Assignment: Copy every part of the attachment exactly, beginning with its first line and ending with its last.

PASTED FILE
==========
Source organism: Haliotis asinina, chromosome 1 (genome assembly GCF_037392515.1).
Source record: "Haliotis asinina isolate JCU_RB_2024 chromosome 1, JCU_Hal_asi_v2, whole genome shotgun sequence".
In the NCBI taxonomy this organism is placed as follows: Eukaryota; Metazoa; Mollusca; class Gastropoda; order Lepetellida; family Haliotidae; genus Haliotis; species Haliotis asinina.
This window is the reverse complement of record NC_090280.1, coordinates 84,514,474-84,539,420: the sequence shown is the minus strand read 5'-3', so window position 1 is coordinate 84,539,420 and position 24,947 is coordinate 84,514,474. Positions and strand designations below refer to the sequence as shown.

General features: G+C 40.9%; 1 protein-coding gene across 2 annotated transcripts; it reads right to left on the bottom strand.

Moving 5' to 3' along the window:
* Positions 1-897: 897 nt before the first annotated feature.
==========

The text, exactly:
Source organism: Haliotis asinina, chromosome 1 (genome assembly GCF_037392515.1).
Source record: "Haliotis asinina isolate JCU_RB_2024 chromosome 1, JCU_Hal_asi_v2, whole genome shotgun sequence".
In the NCBI taxonomy this organism is placed as follows: Eukaryota; Metazoa; Mollusca; class Gastropoda; order Lepetellida; family Haliotidae; genus Haliotis; species Haliotis asinina.
This window is the reverse complement of record NC_090280.1, coordinates 84,514,474-84,539,420: the sequence shown is the minus strand read 5'-3', so window position 1 is coordinate 84,539,420 and position 24,947 is coordinate 84,514,474. Positions and strand designations below refer to the sequence as shown.

General features: G+C 40.9%; 1 protein-coding gene across 2 annotated transcripts; it reads right to left on the bottom strand.

Moving 5' to 3' along the window:
* Positions 1-897: 897 nt before the first annotated feature.